More needs to be done to promote the benefits of studying abroad, says new research

by Ray Clancy on October 17, 2016

The benefits of studying abroad are often not realised by students who also believe that they are not given enough information about what is actually available, new research has found.

Half of graduates surveyed in the United States, the UK, Italy, Germany, France, Australia, Singapore, China and Brazil felt they had failed to realise the value of international experience.

StudentsEven students who have access to international experiences during higher education don’t realise the value it could have until after they have graduated, according to the study carried out by the Economist Intelligence Unit for Kaplan International Colleges (KIC), which prepares international students for studying a bachelor’s, master’s or doctorate degree in the UK.

According to Kaplan’s chairman Andrew Rosen, students are often disconnected from how critical international experience has become. ‘Many come to appreciate the importance of international learning opportunities only after graduating,’ he said.

The research found a gap between availability and participation in international experiences. Although three quarters of the students surveyed had access to international experiences during their studies, only a third took advantage of them.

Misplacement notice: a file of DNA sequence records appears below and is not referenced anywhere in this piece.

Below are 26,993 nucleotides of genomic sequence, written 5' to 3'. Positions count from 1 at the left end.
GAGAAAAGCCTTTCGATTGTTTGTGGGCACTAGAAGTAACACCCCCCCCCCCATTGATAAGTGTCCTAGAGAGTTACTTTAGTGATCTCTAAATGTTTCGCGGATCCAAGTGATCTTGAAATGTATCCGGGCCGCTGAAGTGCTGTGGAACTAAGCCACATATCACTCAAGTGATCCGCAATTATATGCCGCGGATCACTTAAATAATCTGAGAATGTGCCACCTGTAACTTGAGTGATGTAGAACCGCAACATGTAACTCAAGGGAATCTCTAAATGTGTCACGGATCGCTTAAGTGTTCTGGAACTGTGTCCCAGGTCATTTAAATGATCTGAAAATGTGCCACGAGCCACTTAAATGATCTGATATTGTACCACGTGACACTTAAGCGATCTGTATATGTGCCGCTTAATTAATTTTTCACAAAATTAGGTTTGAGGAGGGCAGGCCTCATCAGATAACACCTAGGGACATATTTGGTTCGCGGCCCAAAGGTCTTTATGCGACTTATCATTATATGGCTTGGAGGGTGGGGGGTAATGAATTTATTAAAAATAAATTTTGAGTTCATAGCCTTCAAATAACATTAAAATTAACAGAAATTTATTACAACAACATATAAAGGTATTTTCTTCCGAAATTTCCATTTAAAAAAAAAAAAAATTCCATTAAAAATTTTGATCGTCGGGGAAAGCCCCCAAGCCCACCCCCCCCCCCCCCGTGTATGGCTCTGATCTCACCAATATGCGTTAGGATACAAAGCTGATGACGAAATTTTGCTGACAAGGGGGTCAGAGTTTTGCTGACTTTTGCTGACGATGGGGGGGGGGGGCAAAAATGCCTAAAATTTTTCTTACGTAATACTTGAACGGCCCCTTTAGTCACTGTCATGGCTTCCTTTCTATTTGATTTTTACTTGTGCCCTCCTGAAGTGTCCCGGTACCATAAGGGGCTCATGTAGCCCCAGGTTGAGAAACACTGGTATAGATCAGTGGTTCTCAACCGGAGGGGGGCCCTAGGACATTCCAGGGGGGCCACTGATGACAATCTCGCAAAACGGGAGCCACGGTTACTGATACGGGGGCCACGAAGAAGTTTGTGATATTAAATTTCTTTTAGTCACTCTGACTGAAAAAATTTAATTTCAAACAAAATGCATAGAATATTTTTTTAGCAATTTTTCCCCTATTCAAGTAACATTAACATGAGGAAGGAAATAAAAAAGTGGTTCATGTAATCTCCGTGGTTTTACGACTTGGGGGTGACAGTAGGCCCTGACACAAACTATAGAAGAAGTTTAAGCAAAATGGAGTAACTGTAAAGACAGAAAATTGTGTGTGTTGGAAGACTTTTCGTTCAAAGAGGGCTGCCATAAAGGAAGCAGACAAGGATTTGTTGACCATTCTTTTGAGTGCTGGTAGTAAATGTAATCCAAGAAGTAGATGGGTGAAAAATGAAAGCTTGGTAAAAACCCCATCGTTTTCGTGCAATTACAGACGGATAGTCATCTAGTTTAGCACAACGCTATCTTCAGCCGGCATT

Some 69% said they were offered the chance to study overseas, but only 26% took up the opportunity while 62% said they had access to foreign language courses with 48% doing to and 55% were offered intercultural experiences with just 22% doing so.

‘International experience is increasingly part of the package that higher education institutions are expected to provide. But with two in five respondents turning down the chance to gain international experience while studying, students themselves need to take a proactive approach to seeking out the opportunities available to them,’ the report says.

It suggests that higher education institutions need to address this gap and work to help students to better understand the benefits of international experience. And they also need to show that it is not just about studying a language. The report says that opportunities can include work experience and internships but fewer know about these chances.

Indeed, only a third of respondents said they had had the chance to work or take up an internship abroad during their studies and the report adds that employers also have a role in promoting opportunities.

‘The role of employers is likely to increase, as the skills needed in a globalised career often are largely acquired on the job. The role of employers is also likely to increase, as the skills needed in a globalised career often are largely acquired on the job. From in-house training to corporate universities, employers can fill much of the gap in employees’ international skills,’ it explains.

Some 55% of the students surveyed who had taken part in some form of international experience believed it had helped them to find a job after graduating. For example, 68% of students in China found it favourable but this fell to just 37% in Italy.

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